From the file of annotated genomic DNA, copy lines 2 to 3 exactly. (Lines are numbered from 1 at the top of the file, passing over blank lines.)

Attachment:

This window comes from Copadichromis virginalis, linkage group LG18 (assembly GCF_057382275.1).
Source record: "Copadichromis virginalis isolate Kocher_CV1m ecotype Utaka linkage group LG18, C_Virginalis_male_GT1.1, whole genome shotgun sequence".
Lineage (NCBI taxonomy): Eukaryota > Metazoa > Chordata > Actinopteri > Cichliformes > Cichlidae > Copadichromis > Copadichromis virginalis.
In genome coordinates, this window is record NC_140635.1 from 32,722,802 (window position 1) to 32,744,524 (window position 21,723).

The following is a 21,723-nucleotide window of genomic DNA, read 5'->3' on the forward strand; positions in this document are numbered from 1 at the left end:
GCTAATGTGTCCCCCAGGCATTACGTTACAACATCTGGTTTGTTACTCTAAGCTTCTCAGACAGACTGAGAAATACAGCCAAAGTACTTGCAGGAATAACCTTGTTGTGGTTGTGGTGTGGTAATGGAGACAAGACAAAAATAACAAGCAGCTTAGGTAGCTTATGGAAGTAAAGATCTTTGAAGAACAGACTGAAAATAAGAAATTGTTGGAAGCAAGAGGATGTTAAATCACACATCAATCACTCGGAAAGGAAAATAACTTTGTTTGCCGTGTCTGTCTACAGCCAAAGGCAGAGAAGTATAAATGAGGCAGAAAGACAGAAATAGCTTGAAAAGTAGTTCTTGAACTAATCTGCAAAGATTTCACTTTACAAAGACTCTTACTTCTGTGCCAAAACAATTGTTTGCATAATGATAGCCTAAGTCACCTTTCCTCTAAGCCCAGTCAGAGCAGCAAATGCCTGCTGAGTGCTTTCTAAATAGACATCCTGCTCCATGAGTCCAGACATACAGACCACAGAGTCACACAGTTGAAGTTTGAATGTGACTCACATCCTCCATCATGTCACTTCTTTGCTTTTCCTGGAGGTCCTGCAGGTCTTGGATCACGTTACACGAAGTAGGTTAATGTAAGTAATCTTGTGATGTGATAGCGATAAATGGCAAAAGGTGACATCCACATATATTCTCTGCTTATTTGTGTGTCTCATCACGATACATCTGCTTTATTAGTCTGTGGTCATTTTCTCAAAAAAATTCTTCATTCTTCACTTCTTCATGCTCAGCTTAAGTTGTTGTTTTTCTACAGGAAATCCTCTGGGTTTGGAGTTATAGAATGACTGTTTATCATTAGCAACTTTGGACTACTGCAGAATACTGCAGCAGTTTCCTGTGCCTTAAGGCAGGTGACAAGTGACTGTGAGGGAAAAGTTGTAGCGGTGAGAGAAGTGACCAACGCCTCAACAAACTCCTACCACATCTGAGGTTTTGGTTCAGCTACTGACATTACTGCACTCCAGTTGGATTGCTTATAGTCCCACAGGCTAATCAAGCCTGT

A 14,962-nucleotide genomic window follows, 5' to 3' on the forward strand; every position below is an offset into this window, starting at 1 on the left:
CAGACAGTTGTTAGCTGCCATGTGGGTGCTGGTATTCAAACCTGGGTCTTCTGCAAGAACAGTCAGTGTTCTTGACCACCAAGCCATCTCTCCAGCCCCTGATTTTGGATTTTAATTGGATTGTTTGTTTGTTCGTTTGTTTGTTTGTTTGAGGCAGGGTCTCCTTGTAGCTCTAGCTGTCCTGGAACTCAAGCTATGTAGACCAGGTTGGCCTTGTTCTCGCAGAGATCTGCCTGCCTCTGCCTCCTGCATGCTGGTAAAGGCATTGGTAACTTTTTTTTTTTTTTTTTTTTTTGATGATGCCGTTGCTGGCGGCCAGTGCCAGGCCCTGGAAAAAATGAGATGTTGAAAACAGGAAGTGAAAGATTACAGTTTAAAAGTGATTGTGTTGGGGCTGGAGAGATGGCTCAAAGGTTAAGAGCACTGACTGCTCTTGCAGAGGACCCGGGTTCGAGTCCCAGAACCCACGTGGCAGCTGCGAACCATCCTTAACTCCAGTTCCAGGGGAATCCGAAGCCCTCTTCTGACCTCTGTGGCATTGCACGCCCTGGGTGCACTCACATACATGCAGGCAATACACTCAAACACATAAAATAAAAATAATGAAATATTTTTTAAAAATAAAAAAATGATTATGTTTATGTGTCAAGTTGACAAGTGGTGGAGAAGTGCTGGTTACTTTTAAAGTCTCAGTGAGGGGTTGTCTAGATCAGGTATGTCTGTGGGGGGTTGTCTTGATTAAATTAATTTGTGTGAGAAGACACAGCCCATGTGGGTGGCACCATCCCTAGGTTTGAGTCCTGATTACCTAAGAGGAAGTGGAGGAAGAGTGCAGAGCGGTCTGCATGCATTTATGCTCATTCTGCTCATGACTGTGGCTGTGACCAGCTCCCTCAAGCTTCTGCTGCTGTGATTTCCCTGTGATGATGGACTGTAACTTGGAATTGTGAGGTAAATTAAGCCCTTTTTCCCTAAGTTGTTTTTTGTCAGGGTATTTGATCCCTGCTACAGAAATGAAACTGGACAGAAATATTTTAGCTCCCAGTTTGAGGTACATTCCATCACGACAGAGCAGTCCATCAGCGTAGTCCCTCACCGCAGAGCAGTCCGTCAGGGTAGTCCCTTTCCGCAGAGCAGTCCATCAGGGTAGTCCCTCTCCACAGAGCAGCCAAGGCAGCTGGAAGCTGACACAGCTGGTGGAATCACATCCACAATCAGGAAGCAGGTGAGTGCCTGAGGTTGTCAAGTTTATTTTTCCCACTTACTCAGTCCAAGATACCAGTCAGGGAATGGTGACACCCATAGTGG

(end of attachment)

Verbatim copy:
Source record: "Copadichromis virginalis isolate Kocher_CV1m ecotype Utaka linkage group LG18, C_Virginalis_male_GT1.1, whole genome shotgun sequence".
Lineage (NCBI taxonomy): Eukaryota > Metazoa > Chordata > Actinopteri > Cichliformes > Cichlidae > Copadichromis > Copadichromis virginalis.